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Life music Uncategorized

The best work soundtrack? Soundtracks.

Turns out, Snow White knew her stuff:

Great music makes even the dreariest work more bearable. For manual labor, anything catchy can do the trick. But what about knowledge work? Lyrics make it impossible to concentrate on word-heavy tasks like triaging email or writing documentation. That rules out pop music—whether new or oldie—during the workday.

Classical is an obvious alternative. But my brain prefers catchy, simple melodies; it rebels against dense, unfamiliar art music. Baroque pieces entangle the lead line in fugal counterpoint. Modern avant garde pieces eschew melody altogether. Early romantic music—Beethoven or Schumann, say—fits the bill, but if you don’t know the composition already, it’s hard to appreciate.

Fortunately, there’s another option; movie soundtracks are the perfect work accompaniment. Unlike pop, soundtracks don’t hijack your attention with lyrics. And unlike classical, soundtracks rarely deviate from straightforward arrangements. Each track boasts simple orchestrations that build to a suitably inspirational climax. That’s exactly what I need to keep plodding along.

Alas, many soundtracks are so simple that they grow stale after a few listens. If classical music rewards careful attention, soundtracks punish repetition. Braveheart’s theme loses its thrill when it’s left on repeat. I need variety, which my meager music library can’t provide.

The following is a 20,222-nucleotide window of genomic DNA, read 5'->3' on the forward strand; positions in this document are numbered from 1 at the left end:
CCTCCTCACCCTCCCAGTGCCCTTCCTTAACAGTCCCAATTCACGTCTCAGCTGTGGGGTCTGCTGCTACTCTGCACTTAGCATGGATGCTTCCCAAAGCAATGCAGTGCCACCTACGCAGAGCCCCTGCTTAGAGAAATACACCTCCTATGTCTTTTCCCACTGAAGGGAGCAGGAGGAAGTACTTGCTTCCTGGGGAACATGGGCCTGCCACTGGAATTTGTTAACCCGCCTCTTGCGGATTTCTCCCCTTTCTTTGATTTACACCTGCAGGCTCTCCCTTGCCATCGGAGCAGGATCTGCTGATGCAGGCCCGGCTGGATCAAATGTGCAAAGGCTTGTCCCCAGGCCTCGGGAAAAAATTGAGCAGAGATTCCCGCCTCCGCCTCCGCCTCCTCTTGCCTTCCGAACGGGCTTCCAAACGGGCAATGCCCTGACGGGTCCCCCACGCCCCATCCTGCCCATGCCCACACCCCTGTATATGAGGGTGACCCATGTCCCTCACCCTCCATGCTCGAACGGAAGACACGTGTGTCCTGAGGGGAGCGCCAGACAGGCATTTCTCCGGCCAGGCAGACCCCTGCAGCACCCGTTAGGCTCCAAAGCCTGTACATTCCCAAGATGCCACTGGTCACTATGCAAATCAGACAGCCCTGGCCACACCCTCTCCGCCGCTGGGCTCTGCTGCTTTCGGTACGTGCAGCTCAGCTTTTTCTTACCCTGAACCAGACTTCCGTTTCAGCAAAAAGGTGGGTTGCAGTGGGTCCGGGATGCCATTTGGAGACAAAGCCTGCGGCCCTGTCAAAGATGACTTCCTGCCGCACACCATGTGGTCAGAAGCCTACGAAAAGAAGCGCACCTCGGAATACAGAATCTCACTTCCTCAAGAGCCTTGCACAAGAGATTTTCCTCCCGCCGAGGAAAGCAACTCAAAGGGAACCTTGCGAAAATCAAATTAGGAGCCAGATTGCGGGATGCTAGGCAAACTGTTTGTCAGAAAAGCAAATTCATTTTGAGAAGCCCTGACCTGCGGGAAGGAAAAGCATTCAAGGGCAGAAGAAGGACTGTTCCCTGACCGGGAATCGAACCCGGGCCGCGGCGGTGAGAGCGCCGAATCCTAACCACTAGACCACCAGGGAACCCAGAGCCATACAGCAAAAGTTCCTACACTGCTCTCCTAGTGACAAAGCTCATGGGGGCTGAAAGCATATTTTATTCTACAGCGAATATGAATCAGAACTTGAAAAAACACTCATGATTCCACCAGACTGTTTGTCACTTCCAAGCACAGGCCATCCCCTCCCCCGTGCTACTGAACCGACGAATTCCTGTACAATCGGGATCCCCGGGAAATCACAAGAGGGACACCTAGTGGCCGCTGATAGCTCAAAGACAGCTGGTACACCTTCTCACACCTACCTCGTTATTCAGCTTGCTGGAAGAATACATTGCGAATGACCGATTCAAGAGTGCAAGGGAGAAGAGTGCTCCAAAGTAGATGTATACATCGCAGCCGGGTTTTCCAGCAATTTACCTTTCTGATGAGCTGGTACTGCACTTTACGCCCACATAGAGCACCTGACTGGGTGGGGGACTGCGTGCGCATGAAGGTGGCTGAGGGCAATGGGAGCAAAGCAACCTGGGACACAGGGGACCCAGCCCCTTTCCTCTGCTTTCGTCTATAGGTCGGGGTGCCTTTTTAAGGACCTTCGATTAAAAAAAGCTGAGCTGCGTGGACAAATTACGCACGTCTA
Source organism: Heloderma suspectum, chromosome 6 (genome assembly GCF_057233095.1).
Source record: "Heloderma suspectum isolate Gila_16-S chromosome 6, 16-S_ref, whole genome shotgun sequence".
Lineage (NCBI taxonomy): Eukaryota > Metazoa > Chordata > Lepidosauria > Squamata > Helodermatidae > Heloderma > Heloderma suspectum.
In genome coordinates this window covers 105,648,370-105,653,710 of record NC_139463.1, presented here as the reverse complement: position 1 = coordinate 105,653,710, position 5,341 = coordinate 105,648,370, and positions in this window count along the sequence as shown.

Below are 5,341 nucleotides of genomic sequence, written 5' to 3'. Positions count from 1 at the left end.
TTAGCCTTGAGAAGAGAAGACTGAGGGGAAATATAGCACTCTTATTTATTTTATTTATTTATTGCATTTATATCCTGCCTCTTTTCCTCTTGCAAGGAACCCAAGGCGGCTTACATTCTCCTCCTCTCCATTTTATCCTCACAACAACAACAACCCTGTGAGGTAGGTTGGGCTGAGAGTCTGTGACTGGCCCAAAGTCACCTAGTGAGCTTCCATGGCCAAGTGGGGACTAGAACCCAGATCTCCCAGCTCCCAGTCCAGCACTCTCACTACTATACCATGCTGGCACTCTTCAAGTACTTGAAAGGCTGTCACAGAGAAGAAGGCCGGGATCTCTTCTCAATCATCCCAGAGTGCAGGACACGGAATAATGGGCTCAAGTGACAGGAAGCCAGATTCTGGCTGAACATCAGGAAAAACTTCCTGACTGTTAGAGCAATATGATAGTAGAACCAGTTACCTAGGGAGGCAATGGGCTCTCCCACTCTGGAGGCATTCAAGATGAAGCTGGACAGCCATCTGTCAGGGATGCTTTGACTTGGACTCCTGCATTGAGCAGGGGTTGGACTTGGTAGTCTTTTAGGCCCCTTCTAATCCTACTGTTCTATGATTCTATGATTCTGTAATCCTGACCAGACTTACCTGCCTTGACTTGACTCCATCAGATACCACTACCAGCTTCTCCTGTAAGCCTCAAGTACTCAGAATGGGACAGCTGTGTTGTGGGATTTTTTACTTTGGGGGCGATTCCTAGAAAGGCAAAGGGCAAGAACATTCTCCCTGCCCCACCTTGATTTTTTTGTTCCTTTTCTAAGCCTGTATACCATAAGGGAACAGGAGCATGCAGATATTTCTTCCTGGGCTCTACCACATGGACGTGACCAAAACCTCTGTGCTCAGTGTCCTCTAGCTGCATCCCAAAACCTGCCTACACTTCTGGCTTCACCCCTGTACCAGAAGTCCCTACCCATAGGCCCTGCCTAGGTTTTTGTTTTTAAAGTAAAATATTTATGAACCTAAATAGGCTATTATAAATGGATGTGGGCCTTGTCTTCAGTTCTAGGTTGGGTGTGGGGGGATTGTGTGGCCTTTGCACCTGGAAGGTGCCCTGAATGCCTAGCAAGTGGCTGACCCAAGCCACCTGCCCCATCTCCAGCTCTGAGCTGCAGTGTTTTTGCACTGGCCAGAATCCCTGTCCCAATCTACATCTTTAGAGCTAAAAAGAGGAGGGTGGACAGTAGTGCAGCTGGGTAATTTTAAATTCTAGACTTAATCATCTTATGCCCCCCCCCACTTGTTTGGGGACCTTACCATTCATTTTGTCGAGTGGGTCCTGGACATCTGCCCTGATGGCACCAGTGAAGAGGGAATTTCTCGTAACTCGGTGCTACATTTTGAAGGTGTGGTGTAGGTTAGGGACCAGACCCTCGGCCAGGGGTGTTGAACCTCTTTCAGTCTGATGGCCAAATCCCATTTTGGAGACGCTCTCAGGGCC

Streaming services help. After all, Spotify and Pandora offer a vast catalog of film scores. Unfortunately, these services don’t make it easy to consume soundtracks. Their recommendation engines, geared to deliver top 40 hits, surface the same orchestral albums again and again. Don’t get me wrong; I love John Williams, but I can only take the Star Wars soundtrack so many times. Another issue with streaming radio? They don’t always play the “real” rendition. Too often, a gross, synthesized adaptation replaces the lush original.

Hopefully, Spotify will make their service more friendly to soundtrack fans. For example, excise the fake imitations, especially when the original is already included in your catalog. Another request? Implement a “new music mode”—in which anything I’ve ever heard before gets skipped, automatically. That would keep my soundtrack playlist fresh and inspirational—and keep me dutifully plugging away until Friday at 5 PM.

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history TV Uncategorized

Spoiling The Civil War for my wife

Ken Burns’ Civil War documentary boasts a beautiful, nineteenth-century-inspired soundtrack. One particular piece, “Ashokan Farewell,” serves as the miniseries’ de facto theme song. It’s gorgeous: a plaintive string band ballad with a a heartbreaking melody.

I’ve spoiled this song for my wife.

Every time we hear “Ashokan”, I provide an impromptu voiceover, modeled on many we hear in The Civil War. Typically, I pretend to be a lonely soldier, writing home to his sweetheart on the eve of battle. You know; a letter so sickly sweet it makes you gag? Something like this:

My dearest Clementine,

It has been now three score weeks since I have seen your lovely face. And now, on the brink of this terrible battle, I cannot help but wonder whether I have looked upon it for the last time in this life.